Have you ever wanted to draw some really effective Celtic knots to enhance your calligraphy project? There are so many different styles of Celtic knots and you can make some designs up yourself. You can find Celtic knots everywhere, on stained glass windows, churches, crosses, cathedrals, ancient manuscripts, old floor tiles, necklaces and love pendants. Many tattoo artists’ use Celtic knots for their designs too.
Simple Rules of Celtic Knots Designs
Celtic knots have a simple rule, they are characterised by interwoven designs, like ribbon, that go round forever. You can introduce Celtic knot designs in your calligraphy work, for example, for a wedding invitation or a card for a special occasion.
A Video Demonstration Showing How To Draw a Simple Celtic Knot - Freehand
Here, I have drawn a simple Celtic knot freehand style, using some very simple art materials, which is some layout paper, a black marker pen, some soft nibbed pencils for shading and some pastel pencils to introduce some soft, faint colour but you can use a different medium such as paint or gouache if you prefer.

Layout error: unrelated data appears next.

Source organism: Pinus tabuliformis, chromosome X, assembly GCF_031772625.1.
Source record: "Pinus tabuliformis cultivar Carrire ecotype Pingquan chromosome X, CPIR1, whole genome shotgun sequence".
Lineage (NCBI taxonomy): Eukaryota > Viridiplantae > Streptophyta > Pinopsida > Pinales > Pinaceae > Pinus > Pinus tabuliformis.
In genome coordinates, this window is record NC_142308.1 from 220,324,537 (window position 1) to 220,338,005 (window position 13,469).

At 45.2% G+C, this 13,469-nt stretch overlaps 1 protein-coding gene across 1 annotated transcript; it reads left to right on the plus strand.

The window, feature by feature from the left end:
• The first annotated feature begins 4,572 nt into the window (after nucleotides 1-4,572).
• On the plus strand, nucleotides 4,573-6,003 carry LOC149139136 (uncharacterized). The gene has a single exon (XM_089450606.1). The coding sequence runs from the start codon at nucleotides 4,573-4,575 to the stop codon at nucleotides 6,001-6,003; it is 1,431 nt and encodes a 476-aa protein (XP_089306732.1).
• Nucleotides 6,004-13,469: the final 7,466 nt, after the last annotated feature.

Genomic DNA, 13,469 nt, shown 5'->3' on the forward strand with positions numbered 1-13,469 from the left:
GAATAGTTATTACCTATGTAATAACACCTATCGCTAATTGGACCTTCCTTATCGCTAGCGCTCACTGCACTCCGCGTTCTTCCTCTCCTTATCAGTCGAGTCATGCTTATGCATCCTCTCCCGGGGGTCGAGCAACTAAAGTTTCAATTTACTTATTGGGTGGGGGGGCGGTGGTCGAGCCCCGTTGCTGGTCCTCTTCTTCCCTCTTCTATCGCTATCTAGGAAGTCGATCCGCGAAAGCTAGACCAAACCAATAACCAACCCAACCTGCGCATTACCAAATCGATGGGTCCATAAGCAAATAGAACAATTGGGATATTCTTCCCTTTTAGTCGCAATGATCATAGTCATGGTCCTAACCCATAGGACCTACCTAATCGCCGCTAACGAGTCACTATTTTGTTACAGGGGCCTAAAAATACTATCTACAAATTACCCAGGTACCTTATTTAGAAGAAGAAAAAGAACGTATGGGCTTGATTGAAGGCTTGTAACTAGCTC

Start off by using a hard nibbed pencil to map out the Celtic knot. You can use layout paper over a grid for guidelines. Carefully map out your chosen Celtic knot design with the pencil, drawing the knot, making sure the ‘ribbon’ is the same width throughout. Draw the ribbon so it appears to weave over and under itself. Once you have drawn the ribbon with the pencil, you can then use a thin nibbed black pen to draw over the pencilled lines. When you are drawing a design freehand style, you have to keep a steady hand and take your time drawing over the pencilled guidelines.
When you have finished drawing the Celtic knot using the pen, you can then use some soft pencils to shade the ribbon so it gives an appearance of weaving under and over itself. Once you have completed the shading, you can introduce some colour using any medium desired.
This Celtic knot design can be used to set of a calligraphy project and can be copied over and over again, like a repeated pattern, for example. This can be very effective for boarders or to frame some texts and fonts as part of your work project.
You can find all sorts of Celtic knot designs by researching the Internet, books and looking around Churches and cathedrals. You can make some designs up yourself too, but remember that the ‘ribbon’ has to go over and under itself, like a road that goes over and under a bridge.